Crye-Leike pads menu with business brokerage services
by Brian Forrester
Crye-Leike Commercial has expanded beyond its traditional real estate turf to take in the buying and selling of businesses.
Crye-Leike formatted a business brokerage division in September and has seven brokers focused on buying or selling businesses.
“We were leaving money on the table,” says Keith Crowe, a new director of the division.
No longer. Crowe’s crew has completed six deals since last fall and has another five pending.
Adding business brokerage services was a natural extension of services, Crowe says. In the past, clients wanting to sell commercial real estate sometimes were trying to sell a business at the same time, but the real estate company wasn’t equipped to help.
Crye-Leike’s business brokers’ services span the spectrum of consulting, investment and income property brokerage, merger and acquisition assistance, site selection and tenant representation. Business owners pay a 10 percent commission at the time of their business’ sale.
Crye-Leike isn’t the first real estate company to provide business brokerage services.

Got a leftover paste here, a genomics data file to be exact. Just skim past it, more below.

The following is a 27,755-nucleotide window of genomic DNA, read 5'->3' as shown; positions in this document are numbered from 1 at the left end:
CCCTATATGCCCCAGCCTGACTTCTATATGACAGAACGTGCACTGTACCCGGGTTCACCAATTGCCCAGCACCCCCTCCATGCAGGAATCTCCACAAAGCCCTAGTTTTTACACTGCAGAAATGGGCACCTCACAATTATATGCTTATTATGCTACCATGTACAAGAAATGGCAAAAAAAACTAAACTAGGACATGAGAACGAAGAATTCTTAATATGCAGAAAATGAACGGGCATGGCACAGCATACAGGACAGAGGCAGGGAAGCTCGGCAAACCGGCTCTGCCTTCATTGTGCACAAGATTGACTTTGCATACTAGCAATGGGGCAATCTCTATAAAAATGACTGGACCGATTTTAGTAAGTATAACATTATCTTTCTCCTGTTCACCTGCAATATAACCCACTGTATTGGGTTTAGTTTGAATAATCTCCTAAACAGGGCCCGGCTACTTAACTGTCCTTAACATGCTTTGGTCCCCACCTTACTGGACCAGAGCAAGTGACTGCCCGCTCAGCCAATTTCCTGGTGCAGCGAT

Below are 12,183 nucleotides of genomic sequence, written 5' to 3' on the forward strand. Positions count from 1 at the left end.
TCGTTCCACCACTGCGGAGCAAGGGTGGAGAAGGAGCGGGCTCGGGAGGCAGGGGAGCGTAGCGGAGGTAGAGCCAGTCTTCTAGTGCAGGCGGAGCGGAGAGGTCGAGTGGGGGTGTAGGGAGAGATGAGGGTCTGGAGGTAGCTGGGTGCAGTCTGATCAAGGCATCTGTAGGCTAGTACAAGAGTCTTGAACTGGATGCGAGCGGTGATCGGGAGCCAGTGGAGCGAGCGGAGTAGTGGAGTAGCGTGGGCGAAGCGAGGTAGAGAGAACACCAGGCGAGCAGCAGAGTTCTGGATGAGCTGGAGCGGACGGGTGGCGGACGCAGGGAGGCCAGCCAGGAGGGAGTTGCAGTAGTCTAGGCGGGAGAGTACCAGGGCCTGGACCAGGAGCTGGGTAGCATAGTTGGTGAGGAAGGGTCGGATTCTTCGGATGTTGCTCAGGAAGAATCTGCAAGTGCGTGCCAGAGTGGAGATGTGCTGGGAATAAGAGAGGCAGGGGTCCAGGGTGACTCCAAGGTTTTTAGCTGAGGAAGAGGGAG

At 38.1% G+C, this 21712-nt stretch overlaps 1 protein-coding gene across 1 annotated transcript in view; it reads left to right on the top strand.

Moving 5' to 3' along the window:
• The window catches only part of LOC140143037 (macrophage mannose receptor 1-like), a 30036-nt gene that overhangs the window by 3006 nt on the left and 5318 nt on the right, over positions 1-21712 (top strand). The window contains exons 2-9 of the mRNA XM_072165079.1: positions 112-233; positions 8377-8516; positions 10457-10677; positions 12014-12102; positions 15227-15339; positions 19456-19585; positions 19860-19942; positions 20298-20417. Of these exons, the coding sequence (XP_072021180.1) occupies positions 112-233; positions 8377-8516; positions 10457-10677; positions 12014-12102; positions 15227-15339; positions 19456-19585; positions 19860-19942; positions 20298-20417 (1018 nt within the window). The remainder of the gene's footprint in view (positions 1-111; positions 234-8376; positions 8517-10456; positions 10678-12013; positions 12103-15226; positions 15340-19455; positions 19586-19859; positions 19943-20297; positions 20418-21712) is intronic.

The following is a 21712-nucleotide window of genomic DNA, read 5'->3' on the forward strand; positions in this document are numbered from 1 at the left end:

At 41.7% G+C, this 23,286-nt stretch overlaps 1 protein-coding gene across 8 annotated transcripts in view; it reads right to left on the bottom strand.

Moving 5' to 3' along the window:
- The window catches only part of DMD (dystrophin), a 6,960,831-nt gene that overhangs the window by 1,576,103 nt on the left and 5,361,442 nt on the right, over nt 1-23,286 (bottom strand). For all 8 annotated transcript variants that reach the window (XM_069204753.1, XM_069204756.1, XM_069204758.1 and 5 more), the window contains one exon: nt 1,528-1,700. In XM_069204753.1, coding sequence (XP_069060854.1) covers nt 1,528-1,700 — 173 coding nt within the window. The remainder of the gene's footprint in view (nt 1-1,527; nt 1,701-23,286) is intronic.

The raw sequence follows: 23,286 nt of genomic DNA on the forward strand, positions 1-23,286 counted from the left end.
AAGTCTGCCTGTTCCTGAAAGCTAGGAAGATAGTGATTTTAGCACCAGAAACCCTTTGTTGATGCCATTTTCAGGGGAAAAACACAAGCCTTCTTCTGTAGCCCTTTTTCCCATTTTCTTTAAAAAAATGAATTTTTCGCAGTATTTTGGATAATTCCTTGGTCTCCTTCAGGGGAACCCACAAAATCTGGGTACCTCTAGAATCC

“It does mesh well,” says Debbie Foust, CEO of Hermitage-based Century 21 Music City. “The more you’re capable of doing, the better you can serve your client.”
Foust has provided business brokerage services for more than 25 years. Century 21 Music City, which has a business brokerage staff of four, has helped sell companies with sales ranging from $50,000 to several million.
Despite potential synergies between real estate services and business brokerage, not everyone is convinced Crye-Leike’s move will pay off.
“I think it’s a stretch,” says one real estate professional about Crye-Leike’s expansion. “It involves a lot of things that don’t have anything to do with real estate.”
Crye-Leike expects accountants, attorneys and financial institutions to act as lead generators for its business brokers. The company will work with clients in southern Kentucky and northern Alabama in addition to Middle Tennessee.
Crowe says revenue for business brokerage clients ranges between $100,000 and $3 million. Most are closely held companies.
“It really doesn’t take that much more time to sell a million-dollar business than it does to sell a $100,000 business,” Crowe says.
Business brokerage is an unregulated profession, which means the state of Tennessee does not require a license like it does for other professional services, says Bren Letson, owner of VR Business Brokers’ Nashville office.
Traditionally, business brokers target companies with fewer than $20 million in revenue. Companies with revenue less than that fall off the radar of investment bankers who provide business brokerage services.
“There is this no-man’s land between $1 million in sales and $10 million to $20 million in sales,” says Letson.
To contact Nashville Business Journal reporter Brian Forrester, e-mail him at: email@example.com, 615-248-2222 ext. 115